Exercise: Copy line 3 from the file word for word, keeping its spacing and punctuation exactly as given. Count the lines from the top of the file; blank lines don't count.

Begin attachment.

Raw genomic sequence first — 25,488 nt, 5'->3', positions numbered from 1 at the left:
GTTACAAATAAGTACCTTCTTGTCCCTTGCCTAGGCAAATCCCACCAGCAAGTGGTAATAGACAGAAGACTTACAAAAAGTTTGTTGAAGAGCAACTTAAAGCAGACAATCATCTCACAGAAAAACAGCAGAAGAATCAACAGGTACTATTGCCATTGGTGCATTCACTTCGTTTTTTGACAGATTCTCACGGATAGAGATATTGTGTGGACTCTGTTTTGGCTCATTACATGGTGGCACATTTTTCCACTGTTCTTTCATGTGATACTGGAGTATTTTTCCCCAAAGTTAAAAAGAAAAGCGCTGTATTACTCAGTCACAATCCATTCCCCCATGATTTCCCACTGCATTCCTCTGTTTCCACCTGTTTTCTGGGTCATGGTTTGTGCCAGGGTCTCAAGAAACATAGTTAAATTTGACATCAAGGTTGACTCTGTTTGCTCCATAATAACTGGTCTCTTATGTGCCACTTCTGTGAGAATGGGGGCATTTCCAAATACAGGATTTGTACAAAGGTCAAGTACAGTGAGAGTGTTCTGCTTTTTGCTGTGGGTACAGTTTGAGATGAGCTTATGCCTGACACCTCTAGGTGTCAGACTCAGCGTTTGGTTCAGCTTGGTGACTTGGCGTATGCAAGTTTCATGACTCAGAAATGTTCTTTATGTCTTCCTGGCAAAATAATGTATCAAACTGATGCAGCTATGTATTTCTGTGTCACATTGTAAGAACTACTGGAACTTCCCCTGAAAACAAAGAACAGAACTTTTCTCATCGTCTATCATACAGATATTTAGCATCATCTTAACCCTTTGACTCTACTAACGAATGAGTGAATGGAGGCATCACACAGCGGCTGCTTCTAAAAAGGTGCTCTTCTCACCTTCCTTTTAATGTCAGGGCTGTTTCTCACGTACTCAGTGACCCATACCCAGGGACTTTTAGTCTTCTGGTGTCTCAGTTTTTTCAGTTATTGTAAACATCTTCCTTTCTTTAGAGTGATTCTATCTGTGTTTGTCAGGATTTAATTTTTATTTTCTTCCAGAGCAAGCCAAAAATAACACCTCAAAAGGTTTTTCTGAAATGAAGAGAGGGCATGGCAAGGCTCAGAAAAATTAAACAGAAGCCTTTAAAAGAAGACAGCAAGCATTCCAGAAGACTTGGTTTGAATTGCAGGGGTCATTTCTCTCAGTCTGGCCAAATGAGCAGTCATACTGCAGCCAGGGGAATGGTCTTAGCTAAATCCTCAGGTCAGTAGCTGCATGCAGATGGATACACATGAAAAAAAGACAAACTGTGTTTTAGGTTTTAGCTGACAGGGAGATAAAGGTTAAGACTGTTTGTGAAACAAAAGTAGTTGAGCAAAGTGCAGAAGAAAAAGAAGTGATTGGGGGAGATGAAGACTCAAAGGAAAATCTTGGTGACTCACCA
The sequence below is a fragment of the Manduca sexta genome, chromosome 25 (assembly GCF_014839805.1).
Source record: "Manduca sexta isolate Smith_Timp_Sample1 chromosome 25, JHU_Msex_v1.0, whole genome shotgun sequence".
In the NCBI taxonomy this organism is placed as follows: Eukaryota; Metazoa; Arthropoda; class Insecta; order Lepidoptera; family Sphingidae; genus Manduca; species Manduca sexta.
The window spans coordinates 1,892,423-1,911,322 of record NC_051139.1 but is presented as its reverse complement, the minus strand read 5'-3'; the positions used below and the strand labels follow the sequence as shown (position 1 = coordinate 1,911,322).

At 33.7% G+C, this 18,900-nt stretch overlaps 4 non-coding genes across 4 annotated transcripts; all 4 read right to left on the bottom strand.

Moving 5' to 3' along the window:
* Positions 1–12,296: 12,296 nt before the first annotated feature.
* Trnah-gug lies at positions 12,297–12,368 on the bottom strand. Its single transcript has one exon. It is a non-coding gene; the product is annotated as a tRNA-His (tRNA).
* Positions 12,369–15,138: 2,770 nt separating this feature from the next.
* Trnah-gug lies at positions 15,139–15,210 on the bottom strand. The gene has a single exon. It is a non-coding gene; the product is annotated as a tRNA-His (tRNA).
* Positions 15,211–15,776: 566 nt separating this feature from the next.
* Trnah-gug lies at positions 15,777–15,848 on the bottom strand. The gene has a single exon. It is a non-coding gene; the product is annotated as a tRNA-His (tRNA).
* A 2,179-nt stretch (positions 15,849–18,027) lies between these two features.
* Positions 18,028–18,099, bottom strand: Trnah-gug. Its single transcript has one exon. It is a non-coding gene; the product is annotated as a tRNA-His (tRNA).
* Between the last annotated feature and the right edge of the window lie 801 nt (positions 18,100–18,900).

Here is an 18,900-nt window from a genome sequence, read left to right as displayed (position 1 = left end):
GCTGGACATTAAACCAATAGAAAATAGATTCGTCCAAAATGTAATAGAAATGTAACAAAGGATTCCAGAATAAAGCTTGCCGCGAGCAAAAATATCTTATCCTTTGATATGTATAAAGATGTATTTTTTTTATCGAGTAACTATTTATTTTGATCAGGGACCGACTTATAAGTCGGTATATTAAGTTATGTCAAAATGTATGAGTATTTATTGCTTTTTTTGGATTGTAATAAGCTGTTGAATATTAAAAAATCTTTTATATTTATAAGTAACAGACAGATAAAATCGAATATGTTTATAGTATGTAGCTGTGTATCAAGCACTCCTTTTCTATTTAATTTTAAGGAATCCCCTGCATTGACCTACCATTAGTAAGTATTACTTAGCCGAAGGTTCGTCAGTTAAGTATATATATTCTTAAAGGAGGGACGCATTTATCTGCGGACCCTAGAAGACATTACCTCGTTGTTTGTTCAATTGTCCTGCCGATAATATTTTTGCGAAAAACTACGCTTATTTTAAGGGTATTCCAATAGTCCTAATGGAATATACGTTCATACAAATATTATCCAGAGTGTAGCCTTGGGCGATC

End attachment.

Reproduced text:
The sequence below is a fragment of the Manduca sexta genome, chromosome 25 (assembly GCF_014839805.1).